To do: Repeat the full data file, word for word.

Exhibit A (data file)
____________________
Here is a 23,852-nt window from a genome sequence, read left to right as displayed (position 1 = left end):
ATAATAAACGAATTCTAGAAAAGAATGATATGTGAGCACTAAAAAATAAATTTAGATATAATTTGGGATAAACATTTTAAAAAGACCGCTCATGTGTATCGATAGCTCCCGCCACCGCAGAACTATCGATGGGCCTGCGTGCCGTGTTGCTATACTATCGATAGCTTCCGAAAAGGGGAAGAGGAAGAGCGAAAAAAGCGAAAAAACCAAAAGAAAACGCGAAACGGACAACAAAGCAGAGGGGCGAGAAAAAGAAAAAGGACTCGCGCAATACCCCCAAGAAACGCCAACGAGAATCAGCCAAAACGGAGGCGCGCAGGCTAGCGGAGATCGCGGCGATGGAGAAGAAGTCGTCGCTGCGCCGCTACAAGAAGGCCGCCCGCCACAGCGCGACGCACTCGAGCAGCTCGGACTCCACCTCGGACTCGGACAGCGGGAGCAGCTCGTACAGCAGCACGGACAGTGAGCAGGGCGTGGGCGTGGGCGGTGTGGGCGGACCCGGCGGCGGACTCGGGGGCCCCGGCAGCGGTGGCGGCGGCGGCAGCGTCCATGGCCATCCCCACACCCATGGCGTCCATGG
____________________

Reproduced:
Here is a 23,852-nt window from a genome sequence, read left to right as displayed (position 1 = left end):
ATAATAAACGAATTCTAGAAAAGAATGATATGTGAGCACTAAAAAATAAATTTAGATATAATTTGGGATAAACATTTTAAAAAGACCGCTCATGTGTATCGATAGCTCCCGCCACCGCAGAACTATCGATGGGCCTGCGTGCCGTGTTGCTATACTATCGATAGCTTCCGAAAAGGGGAAGAGGAAGAGCGAAAAAAGCGAAAAAACCAAAAGAAAACGCGAAACGGACAACAAAGCAGAGGGGCGAGAAAAAGAAAAAGGACTCGCGCAATACCCCCAAGAAACGCCAACGAGAATCAGCCAAAACGGAGGCGCGCAGGCTAGCGGAGATCGCGGCGATGGAGAAGAAGTCGTCGCTGCGCCGCTACAAGAAGGCCGCCCGCCACAGCGCGACGCACTCGAGCAGCTCGGACTCCACCTCGGACTCGGACAGCGGGAGCAGCTCGTACAGCAGCACGGACAGTGAGCAGGGCGTGGGCGTGGGCGGTGTGGGCGGACCCGGCGGCGGACTCGGGGGCCCCGGCAGCGGTGGCGGCGGCGGCAGCGTCCATGGCCATCCCCACACCCATGGCGTCCATGG